The meeting was dominated by the situation in Mumbai
Gordon Brown has chaired a Cabinet meeting in Leeds dominated by the government's response to the Mumbai attacks and the economic situation.
Foreign Secretary David Miliband briefed ministers on developments in the Indian city where police are still battling gunmen at several sites.
Mr Brown said there was "no evidence" to back up reports that some of the attackers were of British origin.
Earlier, Mr Brown spoke to local business people about the economy.
The Leeds gathering, the second Cabinet meeting outside London in the past two months, took place at the Royal Armouries Museum in the West Yorkshire city.
The meeting was dominated by the still unfolding situation in Mumbai, where one Briton was killed and at least seven injured in a wave of attacks on high-profile locations in the city.
Mr Brown said the government was "doing everything in its power" to help British citizens caught up in the violence.
Amid reports that some of the attackers may be British, Mr Brown said people should be "very careful" about speculation of this sort.
He said the Indian prime minister had made no mention of this during their talks on Friday.
British security sources have told the BBC they are asking their Indian counterparts for information following a report on Indian news channel NDTV that there were British citizens among the militants.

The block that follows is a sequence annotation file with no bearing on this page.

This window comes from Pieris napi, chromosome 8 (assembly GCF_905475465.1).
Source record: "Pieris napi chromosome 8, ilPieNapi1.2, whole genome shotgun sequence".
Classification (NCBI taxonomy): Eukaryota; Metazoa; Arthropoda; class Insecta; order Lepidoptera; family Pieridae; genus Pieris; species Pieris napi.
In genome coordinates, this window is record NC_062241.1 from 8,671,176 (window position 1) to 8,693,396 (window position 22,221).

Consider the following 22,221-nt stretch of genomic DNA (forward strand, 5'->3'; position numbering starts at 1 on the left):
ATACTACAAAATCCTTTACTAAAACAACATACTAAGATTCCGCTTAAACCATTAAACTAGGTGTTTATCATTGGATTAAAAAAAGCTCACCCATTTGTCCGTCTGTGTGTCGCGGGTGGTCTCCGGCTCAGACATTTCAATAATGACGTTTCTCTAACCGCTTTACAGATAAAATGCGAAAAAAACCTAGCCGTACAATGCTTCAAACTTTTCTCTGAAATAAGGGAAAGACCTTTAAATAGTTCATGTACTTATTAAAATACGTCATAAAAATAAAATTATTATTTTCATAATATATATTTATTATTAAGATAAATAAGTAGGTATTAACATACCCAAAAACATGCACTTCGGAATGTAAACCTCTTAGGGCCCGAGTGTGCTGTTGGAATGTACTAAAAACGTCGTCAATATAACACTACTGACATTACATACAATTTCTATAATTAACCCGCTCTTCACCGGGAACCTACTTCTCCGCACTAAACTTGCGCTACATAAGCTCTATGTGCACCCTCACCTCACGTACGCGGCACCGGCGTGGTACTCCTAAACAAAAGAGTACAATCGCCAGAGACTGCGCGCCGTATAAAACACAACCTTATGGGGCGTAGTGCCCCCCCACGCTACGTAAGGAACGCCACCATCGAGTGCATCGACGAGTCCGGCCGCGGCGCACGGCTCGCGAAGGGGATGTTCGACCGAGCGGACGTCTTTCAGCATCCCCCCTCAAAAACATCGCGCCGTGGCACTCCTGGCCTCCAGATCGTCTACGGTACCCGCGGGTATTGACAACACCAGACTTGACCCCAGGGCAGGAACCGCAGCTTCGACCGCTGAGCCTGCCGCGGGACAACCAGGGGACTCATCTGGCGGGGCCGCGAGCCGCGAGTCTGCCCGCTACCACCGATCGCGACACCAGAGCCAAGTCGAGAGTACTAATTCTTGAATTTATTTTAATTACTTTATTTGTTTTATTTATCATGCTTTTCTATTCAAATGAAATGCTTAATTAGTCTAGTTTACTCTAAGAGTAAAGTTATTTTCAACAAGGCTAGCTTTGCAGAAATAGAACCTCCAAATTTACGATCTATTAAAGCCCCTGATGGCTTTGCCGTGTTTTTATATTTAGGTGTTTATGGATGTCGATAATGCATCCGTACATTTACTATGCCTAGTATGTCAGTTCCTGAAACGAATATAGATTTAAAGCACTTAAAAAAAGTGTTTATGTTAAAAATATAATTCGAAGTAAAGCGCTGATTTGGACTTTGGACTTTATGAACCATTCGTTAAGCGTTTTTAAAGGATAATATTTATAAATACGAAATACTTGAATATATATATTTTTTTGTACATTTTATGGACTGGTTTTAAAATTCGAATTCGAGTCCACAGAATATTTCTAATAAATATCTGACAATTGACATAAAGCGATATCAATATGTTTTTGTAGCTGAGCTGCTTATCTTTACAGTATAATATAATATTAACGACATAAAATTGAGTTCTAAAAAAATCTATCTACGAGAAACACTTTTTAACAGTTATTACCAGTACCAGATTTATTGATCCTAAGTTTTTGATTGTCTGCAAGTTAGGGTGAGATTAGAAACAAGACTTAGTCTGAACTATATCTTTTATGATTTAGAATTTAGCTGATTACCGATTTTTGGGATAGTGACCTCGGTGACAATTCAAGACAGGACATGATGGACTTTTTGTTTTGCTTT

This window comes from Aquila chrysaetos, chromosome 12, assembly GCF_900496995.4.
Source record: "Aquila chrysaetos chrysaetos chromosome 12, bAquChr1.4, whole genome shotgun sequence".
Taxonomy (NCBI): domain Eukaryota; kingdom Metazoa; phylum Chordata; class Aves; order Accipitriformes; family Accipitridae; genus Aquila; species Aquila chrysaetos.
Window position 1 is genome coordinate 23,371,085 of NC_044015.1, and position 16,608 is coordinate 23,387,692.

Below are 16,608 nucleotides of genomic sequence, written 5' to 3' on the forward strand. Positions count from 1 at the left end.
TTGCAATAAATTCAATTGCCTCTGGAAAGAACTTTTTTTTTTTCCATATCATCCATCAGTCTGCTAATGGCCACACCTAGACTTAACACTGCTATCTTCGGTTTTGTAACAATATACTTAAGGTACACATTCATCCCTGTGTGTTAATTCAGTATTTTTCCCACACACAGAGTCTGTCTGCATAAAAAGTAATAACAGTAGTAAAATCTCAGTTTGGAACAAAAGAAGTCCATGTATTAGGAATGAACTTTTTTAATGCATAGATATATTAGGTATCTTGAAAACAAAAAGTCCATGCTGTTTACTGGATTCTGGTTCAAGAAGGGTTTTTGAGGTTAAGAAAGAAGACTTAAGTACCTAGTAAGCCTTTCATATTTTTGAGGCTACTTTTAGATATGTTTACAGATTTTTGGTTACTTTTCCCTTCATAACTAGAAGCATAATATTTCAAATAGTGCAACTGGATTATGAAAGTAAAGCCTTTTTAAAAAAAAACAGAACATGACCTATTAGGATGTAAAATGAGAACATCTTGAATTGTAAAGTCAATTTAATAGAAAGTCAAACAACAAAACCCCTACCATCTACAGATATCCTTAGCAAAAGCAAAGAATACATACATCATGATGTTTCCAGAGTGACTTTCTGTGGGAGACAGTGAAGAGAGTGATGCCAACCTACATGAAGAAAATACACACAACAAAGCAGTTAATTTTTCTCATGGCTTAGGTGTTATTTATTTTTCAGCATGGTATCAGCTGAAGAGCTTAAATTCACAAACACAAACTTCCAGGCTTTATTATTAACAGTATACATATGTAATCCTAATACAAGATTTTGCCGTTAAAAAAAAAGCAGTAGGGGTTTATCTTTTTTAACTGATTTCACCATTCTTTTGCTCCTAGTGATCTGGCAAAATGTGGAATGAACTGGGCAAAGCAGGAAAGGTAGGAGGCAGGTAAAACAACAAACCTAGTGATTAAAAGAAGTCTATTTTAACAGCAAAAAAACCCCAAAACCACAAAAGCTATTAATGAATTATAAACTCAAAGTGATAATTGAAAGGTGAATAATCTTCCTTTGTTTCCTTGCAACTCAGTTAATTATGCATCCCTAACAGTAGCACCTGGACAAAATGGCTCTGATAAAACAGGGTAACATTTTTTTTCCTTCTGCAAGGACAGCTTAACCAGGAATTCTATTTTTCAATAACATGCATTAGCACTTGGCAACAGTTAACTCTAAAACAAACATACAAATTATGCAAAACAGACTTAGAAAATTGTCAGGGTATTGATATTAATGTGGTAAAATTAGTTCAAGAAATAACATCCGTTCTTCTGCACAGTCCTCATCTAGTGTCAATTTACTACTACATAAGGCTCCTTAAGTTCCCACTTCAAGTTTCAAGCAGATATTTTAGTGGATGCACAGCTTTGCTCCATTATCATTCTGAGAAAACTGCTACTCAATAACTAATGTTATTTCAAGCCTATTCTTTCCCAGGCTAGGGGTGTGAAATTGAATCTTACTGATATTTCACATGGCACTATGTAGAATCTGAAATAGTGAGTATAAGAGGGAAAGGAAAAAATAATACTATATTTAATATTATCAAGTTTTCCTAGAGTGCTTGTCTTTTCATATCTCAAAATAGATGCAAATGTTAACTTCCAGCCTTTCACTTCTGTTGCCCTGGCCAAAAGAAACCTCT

Ministers also discussed the pre-Budget report and finalised the detail of their legislative programme for the next Parliament, which will be outlined in the Queen's Speech on Wednesday.
Ahead of Friday's meeting, Chancellor Alistair Darling and Chief Secretary to the Treasury Yvette Cooper attended business events in the region while Gordon Brown took part in a roundtable discussion with members of the public about the economy.
At the session, Mr Brown said he believed the UK would "come through the downturn a lot better than many other countries".
Mr Brown also visited the headquarters of Halifax bank, where staff expressed concerns about possible job losses after its proposed merger with Lloyds TSB.
Later on Friday Schools Secretary Ed Balls unveiled funding for after-school facilities for sport and music.
October's Cabinet meeting in Birmingham was the first away from London or Chequers since 1921.